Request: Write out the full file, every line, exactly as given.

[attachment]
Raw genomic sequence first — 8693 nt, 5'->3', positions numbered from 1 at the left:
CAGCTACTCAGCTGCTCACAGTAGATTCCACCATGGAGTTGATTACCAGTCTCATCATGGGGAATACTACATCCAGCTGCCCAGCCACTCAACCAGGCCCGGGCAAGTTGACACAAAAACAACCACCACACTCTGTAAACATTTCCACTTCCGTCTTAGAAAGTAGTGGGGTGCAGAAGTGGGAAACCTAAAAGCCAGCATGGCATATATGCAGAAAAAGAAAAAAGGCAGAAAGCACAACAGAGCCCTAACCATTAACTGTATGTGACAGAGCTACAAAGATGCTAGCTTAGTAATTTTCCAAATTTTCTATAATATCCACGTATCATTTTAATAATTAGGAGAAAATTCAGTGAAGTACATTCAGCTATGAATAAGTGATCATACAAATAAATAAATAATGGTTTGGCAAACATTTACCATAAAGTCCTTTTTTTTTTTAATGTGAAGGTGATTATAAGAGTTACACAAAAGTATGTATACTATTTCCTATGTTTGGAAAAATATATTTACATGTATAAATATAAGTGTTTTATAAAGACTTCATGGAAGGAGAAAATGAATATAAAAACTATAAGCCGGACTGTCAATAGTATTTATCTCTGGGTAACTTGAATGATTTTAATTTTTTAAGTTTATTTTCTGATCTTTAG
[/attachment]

Raw genomic sequence first — 8693 nt, 5'->3', positions numbered from 1 at the left:
CAGCTACTCAGCTGCTCACAGTAGATTCCACCATGGAGTTGATTACCAGTCTCATCATGGGGAATACTACATCCAGCTGCCCAGCCACTCAACCAGGCCCGGGCAAGTTGACACAAAAACAACCACCACACTCTGTAAACATTTCCACTTCCGTCTTAGAAAGTAGTGGGGTGCAGAAGTGGGAAACCTAAAAGCCAGCATGGCATATATGCAGAAAAAGAAAAAAGGCAGAAAGCACAACAGAGCCCTAACCATTAACTGTATGTGACAGAGCTACAAAGATGCTAGCTTAGTAATTTTCCAAATTTTCTATAATATCCACGTATCATTTTAATAATTAGGAGAAAATTCAGTGAAGTACATTCAGCTATGAATAAGTGATCATACAAATAAATAAATAATGGTTTGGCAAACATTTACCATAAAGTCCTTTTTTTTTTTAATGTGAAGGTGATTATAAGAGTTACACAAAAGTATGTATACTATTTCCTATGTTTGGAAAAATATATTTACATGTATAAATATAAGTGTTTTATAAAGACTTCATGGAAGGAGAAAATGAATATAAAAACTATAAGCCGGACTGTCAATAGTATTTATCTCTGGGTAACTTGAATGATTTTAATTTTTTAAGTTTATTTTCTGATCTTTAG